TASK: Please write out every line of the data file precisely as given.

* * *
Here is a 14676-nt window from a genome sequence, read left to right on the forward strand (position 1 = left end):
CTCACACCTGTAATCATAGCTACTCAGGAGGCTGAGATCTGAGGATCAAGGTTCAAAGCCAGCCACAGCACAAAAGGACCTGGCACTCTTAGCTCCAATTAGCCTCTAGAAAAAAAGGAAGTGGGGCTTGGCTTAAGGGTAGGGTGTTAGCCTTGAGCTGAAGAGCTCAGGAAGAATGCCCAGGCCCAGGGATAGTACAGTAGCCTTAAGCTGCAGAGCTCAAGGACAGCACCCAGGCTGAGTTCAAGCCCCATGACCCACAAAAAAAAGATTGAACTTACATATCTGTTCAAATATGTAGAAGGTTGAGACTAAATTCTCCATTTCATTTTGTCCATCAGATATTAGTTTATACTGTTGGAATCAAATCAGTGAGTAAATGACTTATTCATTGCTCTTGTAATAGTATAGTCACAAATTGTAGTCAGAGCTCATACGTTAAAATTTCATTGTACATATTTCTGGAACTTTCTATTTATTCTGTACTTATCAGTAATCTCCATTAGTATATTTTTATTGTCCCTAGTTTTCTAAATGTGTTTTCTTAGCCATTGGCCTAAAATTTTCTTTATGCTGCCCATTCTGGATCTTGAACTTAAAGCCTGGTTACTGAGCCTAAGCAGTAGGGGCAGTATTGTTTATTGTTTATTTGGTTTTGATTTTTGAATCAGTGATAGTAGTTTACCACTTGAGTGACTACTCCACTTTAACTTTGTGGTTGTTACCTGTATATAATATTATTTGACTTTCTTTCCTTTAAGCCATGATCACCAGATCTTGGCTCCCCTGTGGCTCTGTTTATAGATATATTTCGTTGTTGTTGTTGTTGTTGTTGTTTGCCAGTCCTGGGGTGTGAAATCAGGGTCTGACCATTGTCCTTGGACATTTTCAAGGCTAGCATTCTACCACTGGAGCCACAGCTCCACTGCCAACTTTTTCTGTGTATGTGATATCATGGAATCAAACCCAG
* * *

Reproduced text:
Here is a 14676-nt window from a genome sequence, read left to right on the forward strand (position 1 = left end):
CTCACACCTGTAATCATAGCTACTCAGGAGGCTGAGATCTGAGGATCAAGGTTCAAAGCCAGCCACAGCACAAAAGGACCTGGCACTCTTAGCTCCAATTAGCCTCTAGAAAAAAAGGAAGTGGGGCTTGGCTTAAGGGTAGGGTGTTAGCCTTGAGCTGAAGAGCTCAGGAAGAATGCCCAGGCCCAGGGATAGTACAGTAGCCTTAAGCTGCAGAGCTCAAGGACAGCACCCAGGCTGAGTTCAAGCCCCATGACCCACAAAAAAAAGATTGAACTTACATATCTGTTCAAATATGTAGAAGGTTGAGACTAAATTCTCCATTTCATTTTGTCCATCAGATATTAGTTTATACTGTTGGAATCAAATCAGTGAGTAAATGACTTATTCATTGCTCTTGTAATAGTATAGTCACAAATTGTAGTCAGAGCTCATACGTTAAAATTTCATTGTACATATTTCTGGAACTTTCTATTTATTCTGTACTTATCAGTAATCTCCATTAGTATATTTTTATTGTCCCTAGTTTTCTAAATGTGTTTTCTTAGCCATTGGCCTAAAATTTTCTTTATGCTGCCCATTCTGGATCTTGAACTTAAAGCCTGGTTACTGAGCCTAAGCAGTAGGGGCAGTATTGTTTATTGTTTATTTGGTTTTGATTTTTGAATCAGTGATAGTAGTTTACCACTTGAGTGACTACTCCACTTTAACTTTGTGGTTGTTACCTGTATATAATATTATTTGACTTTCTTTCCTTTAAGCCATGATCACCAGATCTTGGCTCCCCTGTGGCTCTGTTTATAGATATATTTCGTTGTTGTTGTTGTTGTTGTTGTTTGCCAGTCCTGGGGTGTGAAATCAGGGTCTGACCATTGTCCTTGGACATTTTCAAGGCTAGCATTCTACCACTGGAGCCACAGCTCCACTGCCAACTTTTTCTGTGTATGTGATATCATGGAATCAAACCCAG